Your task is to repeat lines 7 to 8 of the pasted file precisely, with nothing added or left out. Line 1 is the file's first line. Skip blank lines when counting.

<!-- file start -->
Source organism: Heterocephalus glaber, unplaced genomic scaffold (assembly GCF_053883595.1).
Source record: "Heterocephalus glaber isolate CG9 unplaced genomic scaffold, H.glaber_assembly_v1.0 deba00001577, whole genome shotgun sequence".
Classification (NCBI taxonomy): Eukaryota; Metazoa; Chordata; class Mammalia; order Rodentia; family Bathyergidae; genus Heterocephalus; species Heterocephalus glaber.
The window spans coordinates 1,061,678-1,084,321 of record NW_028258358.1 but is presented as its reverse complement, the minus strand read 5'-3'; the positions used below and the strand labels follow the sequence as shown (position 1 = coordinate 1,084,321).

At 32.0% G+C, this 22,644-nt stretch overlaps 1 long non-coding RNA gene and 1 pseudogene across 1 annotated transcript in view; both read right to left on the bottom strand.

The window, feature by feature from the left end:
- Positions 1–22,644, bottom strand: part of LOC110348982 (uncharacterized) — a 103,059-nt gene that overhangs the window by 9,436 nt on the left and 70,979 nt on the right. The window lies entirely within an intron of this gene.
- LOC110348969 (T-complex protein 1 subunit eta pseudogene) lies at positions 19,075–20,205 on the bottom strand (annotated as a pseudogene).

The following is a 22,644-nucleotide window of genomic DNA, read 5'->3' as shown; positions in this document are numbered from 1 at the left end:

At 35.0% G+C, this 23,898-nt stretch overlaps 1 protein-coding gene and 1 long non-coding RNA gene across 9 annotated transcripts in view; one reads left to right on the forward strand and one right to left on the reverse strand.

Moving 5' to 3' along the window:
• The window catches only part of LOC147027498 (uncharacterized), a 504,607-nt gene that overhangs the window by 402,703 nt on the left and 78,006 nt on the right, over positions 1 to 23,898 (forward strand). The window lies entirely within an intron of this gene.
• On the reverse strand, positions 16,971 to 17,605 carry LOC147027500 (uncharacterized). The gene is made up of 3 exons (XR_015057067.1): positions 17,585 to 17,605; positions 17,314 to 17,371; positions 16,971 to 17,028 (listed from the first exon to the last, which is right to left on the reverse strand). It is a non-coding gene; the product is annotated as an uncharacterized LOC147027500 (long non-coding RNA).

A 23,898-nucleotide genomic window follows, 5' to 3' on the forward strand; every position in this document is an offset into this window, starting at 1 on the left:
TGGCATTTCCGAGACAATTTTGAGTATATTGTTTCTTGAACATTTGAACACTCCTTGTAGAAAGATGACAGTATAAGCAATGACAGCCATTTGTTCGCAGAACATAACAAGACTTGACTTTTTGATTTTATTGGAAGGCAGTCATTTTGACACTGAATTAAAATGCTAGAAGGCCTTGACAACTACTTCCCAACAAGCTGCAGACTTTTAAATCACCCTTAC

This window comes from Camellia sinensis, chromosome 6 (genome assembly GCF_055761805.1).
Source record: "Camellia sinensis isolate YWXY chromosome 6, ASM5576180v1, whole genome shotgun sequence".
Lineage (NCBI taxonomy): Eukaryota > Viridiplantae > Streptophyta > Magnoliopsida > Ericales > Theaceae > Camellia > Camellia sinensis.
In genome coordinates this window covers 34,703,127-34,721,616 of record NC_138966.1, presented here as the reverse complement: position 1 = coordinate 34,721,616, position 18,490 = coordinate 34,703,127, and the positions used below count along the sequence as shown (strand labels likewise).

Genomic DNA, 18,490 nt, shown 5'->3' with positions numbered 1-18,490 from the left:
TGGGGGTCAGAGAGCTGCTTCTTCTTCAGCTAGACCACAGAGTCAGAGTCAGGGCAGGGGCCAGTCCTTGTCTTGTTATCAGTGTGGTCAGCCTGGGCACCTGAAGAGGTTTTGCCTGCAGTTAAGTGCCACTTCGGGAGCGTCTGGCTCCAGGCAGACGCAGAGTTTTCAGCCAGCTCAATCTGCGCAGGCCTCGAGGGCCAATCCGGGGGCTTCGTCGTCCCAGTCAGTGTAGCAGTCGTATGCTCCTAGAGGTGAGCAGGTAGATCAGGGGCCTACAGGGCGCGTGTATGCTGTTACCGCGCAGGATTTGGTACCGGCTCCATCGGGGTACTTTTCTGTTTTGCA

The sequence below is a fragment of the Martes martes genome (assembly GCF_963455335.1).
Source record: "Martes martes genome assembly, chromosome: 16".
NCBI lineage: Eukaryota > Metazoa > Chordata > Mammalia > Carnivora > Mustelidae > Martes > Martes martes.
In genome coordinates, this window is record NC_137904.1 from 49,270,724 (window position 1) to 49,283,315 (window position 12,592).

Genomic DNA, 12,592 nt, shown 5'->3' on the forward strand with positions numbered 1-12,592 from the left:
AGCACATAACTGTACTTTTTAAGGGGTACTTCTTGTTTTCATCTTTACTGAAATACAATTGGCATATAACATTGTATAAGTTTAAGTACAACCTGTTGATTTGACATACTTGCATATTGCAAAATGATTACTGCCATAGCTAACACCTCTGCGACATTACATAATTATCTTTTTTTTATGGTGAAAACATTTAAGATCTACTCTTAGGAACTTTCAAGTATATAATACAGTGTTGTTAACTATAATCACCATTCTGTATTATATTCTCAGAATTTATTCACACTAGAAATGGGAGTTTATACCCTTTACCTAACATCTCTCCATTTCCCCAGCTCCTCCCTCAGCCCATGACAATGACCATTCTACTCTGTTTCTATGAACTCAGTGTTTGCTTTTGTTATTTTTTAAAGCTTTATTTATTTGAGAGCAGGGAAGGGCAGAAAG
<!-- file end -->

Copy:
- Positions 1–22,644, bottom strand: part of LOC110348982 (uncharacterized) — a 103,059-nt gene that overhangs the window by 9,436 nt on the left and 70,979 nt on the right. The window lies entirely within an intron of this gene.
- LOC110348969 (T-complex protein 1 subunit eta pseudogene) lies at positions 19,075–20,205 on the bottom strand (annotated as a pseudogene).